The Boy in the Striped Pajamas uses the viewpoint of childhood naïvete to critique the absurdities of the Holocaust. Problem is, these absurdities should already be pretty clear to the modern viewer, so such an approach seems, at best, misguided. Rather than attempt to present the horrors of WWII with any kind of contemporary immediacy, director Mark Herman uses the historical lapse of 60-odd years to inject an ironic distance between viewer and subject and make the dominant viewpoints of the Nazis seem ridiculously quaint. Then the film’s sepia-toned glaze gives the picture the look of a museum piece, so that even as Herman ratchets up the hysteria for a final bit of on-screen horror, it seems sufficiently removed in time to shield the viewer from any direct engagement with the horrific events being shown.
In the film’s fanciful conceit, eight-year-old Bruno (Asa Butterfield), whose father is a high-ranking Nazi officer, moves with his family to a military outpost next to a death camp. Lacking the companionship of other young boys, he wanders off against his parent’s orders to the camp and strikes up a (very) unlikely friendship with Shmuel (Jack Scanlon), a young Jewish prisoner, the two communicating through the gaps in the barbed-wire fencing. Soon the lessons Bruno has imbibed through his father’s propaganda rub up against the empirical evidence of his interactions with his new friend: “Isn’t there such a thing as a nice Jew?” the confused Bruno asks his tutor after visiting Shmuel. At first hopelessly naïve (he can’t understand why the prisoner who peels potatoes for his family gave up being a doctor for domestic servitude), Bruno’s narrow worldview soon finds its corrective in Shmuel’s hardened knowingness. The scenes between the two boys are delicately played; often they feel like the carefree interactions of any two youngsters, but they never lose their grounding in bitter reality, Shmuel’s missing teeth, dirt smothered face and prisoner garb (the “striped pajamas” of the title) serving as constant reminders of the underlying circumstances of their friendship.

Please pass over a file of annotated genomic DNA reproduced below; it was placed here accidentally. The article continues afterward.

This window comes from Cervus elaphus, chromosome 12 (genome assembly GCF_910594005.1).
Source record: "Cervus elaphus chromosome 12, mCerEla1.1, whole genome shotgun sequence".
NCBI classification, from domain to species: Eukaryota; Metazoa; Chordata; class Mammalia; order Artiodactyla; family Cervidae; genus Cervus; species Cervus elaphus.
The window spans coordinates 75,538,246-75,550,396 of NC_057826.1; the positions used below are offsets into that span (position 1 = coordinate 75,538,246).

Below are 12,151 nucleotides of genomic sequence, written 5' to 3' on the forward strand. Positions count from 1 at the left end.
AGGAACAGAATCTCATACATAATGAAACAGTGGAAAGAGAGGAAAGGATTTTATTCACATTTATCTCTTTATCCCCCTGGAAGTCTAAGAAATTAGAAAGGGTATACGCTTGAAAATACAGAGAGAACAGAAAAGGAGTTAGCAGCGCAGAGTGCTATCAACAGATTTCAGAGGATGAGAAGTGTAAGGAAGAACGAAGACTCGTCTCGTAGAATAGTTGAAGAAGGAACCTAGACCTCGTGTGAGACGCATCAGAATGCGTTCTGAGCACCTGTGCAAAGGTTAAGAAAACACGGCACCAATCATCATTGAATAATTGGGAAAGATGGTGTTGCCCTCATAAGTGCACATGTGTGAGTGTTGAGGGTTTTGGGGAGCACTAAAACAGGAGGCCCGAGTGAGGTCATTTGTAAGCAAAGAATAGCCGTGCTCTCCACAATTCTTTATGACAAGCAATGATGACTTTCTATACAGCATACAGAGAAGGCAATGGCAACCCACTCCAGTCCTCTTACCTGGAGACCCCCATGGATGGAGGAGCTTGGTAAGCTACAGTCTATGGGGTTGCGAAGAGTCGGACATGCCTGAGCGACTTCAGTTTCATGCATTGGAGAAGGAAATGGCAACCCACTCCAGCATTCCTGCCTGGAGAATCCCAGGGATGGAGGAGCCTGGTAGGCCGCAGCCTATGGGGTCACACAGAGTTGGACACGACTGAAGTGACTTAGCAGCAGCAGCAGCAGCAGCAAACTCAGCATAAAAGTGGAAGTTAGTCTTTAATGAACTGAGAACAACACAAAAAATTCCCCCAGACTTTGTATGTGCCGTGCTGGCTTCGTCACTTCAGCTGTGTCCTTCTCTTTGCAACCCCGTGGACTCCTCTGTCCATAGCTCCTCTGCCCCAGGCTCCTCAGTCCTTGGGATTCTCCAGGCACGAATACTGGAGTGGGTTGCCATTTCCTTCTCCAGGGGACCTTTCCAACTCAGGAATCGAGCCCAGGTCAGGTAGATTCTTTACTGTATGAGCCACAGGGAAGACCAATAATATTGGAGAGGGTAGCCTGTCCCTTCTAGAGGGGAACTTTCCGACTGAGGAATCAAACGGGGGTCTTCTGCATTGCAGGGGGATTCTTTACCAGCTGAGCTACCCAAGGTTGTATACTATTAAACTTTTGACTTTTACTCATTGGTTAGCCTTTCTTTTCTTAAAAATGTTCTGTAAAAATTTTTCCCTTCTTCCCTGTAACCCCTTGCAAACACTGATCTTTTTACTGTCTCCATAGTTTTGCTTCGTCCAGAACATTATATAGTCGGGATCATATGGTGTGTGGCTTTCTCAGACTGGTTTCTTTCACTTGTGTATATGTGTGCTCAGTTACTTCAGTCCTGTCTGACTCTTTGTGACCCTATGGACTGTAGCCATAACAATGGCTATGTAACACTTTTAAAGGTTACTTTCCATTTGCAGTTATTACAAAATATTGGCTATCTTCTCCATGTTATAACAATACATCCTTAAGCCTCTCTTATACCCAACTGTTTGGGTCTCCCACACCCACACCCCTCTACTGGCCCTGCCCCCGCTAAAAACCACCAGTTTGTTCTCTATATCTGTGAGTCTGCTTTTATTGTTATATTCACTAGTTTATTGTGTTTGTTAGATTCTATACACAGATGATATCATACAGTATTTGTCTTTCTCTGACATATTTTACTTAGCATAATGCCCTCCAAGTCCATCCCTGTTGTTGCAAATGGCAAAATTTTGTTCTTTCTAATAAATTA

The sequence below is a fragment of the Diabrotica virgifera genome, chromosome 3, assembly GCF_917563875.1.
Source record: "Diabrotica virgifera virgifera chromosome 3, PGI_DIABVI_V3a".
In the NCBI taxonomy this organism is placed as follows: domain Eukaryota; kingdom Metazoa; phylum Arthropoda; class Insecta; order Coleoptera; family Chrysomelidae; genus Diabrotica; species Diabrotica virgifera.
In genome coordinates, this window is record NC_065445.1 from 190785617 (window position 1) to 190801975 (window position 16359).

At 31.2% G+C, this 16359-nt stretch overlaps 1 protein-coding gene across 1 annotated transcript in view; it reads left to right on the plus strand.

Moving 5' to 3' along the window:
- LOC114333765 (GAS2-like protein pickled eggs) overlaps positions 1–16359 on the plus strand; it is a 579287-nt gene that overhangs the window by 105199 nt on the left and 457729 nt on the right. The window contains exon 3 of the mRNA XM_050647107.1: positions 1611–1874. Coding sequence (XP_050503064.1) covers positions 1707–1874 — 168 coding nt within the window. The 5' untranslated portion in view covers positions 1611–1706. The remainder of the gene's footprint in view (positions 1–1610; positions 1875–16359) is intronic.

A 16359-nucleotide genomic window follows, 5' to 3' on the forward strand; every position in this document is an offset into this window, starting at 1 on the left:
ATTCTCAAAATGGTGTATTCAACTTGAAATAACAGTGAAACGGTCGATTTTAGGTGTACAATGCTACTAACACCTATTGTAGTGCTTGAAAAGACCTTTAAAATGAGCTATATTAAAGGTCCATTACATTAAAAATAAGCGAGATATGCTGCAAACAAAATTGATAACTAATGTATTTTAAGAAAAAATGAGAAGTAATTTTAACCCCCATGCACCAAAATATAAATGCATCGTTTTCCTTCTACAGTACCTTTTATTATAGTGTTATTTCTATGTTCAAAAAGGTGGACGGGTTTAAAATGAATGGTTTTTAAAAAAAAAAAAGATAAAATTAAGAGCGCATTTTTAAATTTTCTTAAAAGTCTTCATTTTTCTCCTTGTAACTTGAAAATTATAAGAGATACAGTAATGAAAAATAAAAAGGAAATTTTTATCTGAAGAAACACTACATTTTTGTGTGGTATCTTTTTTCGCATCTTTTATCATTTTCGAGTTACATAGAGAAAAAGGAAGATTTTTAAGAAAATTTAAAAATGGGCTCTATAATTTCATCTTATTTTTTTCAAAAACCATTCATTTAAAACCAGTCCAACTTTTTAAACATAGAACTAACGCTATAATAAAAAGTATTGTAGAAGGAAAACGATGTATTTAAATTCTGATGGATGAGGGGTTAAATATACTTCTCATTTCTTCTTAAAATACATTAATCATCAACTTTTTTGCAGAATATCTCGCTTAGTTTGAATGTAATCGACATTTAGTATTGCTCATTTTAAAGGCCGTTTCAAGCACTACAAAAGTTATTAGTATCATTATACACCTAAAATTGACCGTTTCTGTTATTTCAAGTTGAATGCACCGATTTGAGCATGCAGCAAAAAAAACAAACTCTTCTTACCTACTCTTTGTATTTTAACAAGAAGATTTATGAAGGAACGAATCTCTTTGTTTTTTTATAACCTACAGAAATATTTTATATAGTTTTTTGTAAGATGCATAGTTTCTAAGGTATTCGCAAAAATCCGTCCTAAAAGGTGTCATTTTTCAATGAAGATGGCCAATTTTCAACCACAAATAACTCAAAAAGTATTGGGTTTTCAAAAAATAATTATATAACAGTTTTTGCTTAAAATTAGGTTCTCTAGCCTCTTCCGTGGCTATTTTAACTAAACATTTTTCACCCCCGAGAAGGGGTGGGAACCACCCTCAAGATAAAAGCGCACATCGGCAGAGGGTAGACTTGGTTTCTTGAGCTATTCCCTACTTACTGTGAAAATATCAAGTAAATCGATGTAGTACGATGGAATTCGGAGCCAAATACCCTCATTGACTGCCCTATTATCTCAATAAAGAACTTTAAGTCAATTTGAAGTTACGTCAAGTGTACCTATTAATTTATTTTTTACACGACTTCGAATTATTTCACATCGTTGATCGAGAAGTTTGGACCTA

But when Bruno’s away from the camp and we’re reduced to gaping in ironic amazement as his sister lines her wall with Hitler posters or when a young soldier callously remarks on the stench of burning bodies, the film runs into some rather greater difficulties. Then its more or less ludicrous conclusion—though partly in keeping with the film’s fable-like logic—attempts to pack all the gravity of the Holocaust into one hysterical sequence, but this very gravity is undercut by Herman’s decision to call on familiar genre tropes for his exposition. So the lead-in to the final moments plays like a heavily crosscut climax to some cheap thriller (or Birth of a Nation for that matter) while a final trip to the gas chamber is like nothing so much as the payoff in a particularly lurid horror flick. At once too historically removed from its subject and too hysterically committed, Boy in the Striped Pajamas isn’t the first movie to miscalculate in its attempts to bring that most unfilmable of historical events to the screen and if this season’s programming is any indication it certainly won’t be the last.
Skin tones lack detail and are a little pallid (but maybe that was the point) on this Boy in the Striped Pajamas DVD, though Asa Butterfield's sky-blue eyes and writer-director Mark Herman's incessant, clobber-you-over-the-head-and-drag-you-off-to-the-showers prison-bar imagery are crystal clear. The surround sound is nothing to write home about, but dialogue—that is, all of those English-German accents—come through loudly, clearly, and bewilderingly.
The audio commentary by Herman and author John Boyne is a veritable snooze fest, littered with patches of silence. The pair seems more interested in watching the film than actually talking about it. One revealing piece of information is divulged, however, when Boyne mentions the inaccuracy of the comandante's house being located outside the concentration camp, a deliberate move he made in the novel to facilitate the melodrama by keeping the story's two young boys separated by a barbed-wire fence. Other bonus features include the 30-minute, saccharine-scored featurette "Friendship Beyond the Fence" and five deleted scenes, most of which-including a scene in which the comandante's two children discuss what they believe is a "farm" off in the distance-probably could have remained in the film, which is only 90 minutes long.
The description on the back of the box says it best: From "the studio that brought you the Academy Award-winning Life Is Beautiful" comes another Holocaust movie that you're sure to love! Only this time there's no happy ending, or Academy Awards.